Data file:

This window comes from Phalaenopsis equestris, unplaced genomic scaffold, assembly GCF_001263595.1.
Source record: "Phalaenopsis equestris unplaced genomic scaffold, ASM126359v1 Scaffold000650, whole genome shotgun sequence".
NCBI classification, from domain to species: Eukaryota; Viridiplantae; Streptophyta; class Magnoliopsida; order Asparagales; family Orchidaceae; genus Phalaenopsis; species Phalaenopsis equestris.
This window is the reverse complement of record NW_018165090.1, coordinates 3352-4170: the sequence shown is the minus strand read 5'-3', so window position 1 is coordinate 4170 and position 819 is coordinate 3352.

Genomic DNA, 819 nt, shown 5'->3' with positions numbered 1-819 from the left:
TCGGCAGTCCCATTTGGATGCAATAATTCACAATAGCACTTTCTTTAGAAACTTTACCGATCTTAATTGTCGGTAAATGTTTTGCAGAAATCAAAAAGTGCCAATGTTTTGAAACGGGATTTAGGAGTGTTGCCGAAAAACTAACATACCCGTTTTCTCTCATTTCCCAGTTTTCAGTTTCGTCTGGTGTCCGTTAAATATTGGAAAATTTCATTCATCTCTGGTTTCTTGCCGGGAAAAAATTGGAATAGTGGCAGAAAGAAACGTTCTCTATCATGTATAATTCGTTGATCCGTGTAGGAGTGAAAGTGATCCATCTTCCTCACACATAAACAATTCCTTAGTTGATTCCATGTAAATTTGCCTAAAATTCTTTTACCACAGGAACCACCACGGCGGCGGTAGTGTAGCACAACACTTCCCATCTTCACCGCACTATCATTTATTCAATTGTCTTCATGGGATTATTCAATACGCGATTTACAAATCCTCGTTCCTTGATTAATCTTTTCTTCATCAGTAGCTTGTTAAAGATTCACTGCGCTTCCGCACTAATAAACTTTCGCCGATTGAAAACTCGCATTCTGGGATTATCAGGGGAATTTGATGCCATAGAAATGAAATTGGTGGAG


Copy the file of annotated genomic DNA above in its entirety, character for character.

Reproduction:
This window comes from Phalaenopsis equestris, unplaced genomic scaffold, assembly GCF_001263595.1.
Source record: "Phalaenopsis equestris unplaced genomic scaffold, ASM126359v1 Scaffold000650, whole genome shotgun sequence".
NCBI classification, from domain to species: Eukaryota; Viridiplantae; Streptophyta; class Magnoliopsida; order Asparagales; family Orchidaceae; genus Phalaenopsis; species Phalaenopsis equestris.
This window is the reverse complement of record NW_018165090.1, coordinates 3352-4170: the sequence shown is the minus strand read 5'-3', so window position 1 is coordinate 4170 and position 819 is coordinate 3352.

Genomic DNA, 819 nt, shown 5'->3' with positions numbered 1-819 from the left:
TCGGCAGTCCCATTTGGATGCAATAATTCACAATAGCACTTTCTTTAGAAACTTTACCGATCTTAATTGTCGGTAAATGTTTTGCAGAAATCAAAAAGTGCCAATGTTTTGAAACGGGATTTAGGAGTGTTGCCGAAAAACTAACATACCCGTTTTCTCTCATTTCCCAGTTTTCAGTTTCGTCTGGTGTCCGTTAAATATTGGAAAATTTCATTCATCTCTGGTTTCTTGCCGGGAAAAAATTGGAATAGTGGCAGAAAGAAACGTTCTCTATCATGTATAATTCGTTGATCCGTGTAGGAGTGAAAGTGATCCATCTTCCTCACACATAAACAATTCCTTAGTTGATTCCATGTAAATTTGCCTAAAATTCTTTTACCACAGGAACCACCACGGCGGCGGTAGTGTAGCACAACACTTCCCATCTTCACCGCACTATCATTTATTCAATTGTCTTCATGGGATTATTCAATACGCGATTTACAAATCCTCGTTCCTTGATTAATCTTTTCTTCATCAGTAGCTTGTTAAAGATTCACTGCGCTTCCGCACTAATAAACTTTCGCCGATTGAAAACTCGCATTCTGGGATTATCAGGGGAATTTGATGCCATAGAAATGAAATTGGTGGAG